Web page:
Keeping track of these values can also be a challenge as they vary over time due to just-in-time production and supply of retailers. As Head of Marine Cargo Underwriting South Asia and Pacific at AXA Corporate Solutions Luca Ronsisvalle points out: “This cargo is never sitting static, it keeps moving and continues to flow so you have to be aware at any one time what is your exposure. By giving information, we must understand how much each location contains in dollar value. It can be 50, 60, 100 million dollars at any one time. So, when you have an insured with a high static exposure in an affected country, it is definitely a concern.”

They will have insider information from a logistics partner and will hijack the truck with assault rifles

 

Pierre Martelly

Semiconductors and mobile phones are often produced in regions where natural catastrophe is the main hazard, more often than not in coastal areas. “This is where most companies have distribution facilities or the first touching point in the country because it’s close to the port and infrastructure,” Ronsisvalle explains. Taiwan, for example, is a modern country in terms of quality of infrastructure and property, but is a high risk in terms of earthquake. “So you can have a semiconductor company all over the country and if it is hit by a huge earthquake, the potential loss is very high – both property and stock,” Ronsisvalle says.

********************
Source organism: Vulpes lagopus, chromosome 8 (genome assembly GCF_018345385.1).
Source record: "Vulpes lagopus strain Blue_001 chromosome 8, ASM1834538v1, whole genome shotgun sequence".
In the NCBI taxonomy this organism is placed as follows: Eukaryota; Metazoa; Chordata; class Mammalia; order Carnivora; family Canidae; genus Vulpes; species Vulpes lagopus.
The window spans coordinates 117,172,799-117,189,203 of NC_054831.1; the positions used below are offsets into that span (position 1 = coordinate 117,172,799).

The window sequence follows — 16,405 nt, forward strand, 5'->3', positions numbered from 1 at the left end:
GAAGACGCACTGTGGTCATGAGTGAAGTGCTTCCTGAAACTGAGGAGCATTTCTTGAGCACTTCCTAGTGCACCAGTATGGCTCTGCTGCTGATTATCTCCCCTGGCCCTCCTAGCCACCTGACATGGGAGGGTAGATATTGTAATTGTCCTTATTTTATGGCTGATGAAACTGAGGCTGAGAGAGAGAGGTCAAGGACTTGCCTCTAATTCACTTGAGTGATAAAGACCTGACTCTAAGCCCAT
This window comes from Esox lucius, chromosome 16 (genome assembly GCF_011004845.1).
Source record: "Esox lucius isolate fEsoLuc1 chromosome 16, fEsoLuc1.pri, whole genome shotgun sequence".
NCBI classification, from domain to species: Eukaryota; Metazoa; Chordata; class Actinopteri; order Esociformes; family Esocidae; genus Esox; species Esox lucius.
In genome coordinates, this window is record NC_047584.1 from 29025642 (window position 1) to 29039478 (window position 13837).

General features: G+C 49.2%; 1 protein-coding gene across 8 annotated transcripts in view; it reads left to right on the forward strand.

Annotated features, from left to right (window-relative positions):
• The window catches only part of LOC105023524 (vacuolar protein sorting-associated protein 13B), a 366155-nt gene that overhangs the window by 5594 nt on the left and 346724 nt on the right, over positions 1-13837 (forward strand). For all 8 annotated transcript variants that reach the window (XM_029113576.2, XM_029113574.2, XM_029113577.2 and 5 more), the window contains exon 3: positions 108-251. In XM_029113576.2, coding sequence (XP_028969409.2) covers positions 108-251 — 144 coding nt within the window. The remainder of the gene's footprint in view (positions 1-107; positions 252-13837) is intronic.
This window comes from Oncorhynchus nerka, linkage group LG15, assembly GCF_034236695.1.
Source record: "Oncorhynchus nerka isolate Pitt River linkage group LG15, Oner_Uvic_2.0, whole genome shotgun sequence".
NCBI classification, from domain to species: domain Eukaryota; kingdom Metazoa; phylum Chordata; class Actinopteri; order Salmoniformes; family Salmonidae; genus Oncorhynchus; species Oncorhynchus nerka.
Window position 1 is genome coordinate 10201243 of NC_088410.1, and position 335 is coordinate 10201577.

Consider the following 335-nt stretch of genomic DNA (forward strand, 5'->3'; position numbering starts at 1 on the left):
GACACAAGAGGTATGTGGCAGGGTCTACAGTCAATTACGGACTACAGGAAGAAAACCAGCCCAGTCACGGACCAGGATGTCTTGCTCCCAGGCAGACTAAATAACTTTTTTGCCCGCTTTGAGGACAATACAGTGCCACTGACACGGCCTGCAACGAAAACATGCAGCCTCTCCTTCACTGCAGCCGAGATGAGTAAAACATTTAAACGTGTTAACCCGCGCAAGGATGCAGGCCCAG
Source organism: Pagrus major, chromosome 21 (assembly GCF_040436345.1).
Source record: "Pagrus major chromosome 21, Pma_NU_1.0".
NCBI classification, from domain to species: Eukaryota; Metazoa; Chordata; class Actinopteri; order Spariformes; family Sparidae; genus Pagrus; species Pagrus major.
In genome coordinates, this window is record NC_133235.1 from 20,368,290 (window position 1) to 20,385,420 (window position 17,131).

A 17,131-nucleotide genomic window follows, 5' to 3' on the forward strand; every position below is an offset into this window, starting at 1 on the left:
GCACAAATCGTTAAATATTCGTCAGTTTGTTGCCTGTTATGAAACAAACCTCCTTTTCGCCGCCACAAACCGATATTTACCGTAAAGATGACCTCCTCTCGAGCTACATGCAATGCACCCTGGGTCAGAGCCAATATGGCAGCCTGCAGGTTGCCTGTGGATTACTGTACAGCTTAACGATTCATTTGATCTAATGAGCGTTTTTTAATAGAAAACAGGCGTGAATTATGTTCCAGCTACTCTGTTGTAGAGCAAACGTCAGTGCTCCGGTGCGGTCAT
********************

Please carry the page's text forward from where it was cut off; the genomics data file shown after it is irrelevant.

Chief Executive Officer at AXA Corporate Solutions Assurance Hong Kong branch and Marine Practice Leader at AXA Asia, Pierre Martelly, agrees. “There is a huge concentration in Taiwan that is divided in three main areas, and we believe that a major nat cat could wipe out the whole north or centre or south of Taiwan,” he says. “It’s challenging from an accumulation viewpoint and for the balance sheets of insurance companies.” Of course, catastrophic risks “extend beyond forces of Mother Nature”, as Chief Broking Officer (Industry Specialties) and Head of Complex Property, Asia, Aon, Jiunn Woei Lee points out. “Other key concerns where we have seen large claims relate to staff competency and mitigating as much as possible the occurrence of human errors,” he says. “A major semiconductor recently suffered a major loss in its China facility where a Chinese contractor wrongly plugged in a gas pipe into the wrong hose. The resulting loss was in in the area of US$1billion.”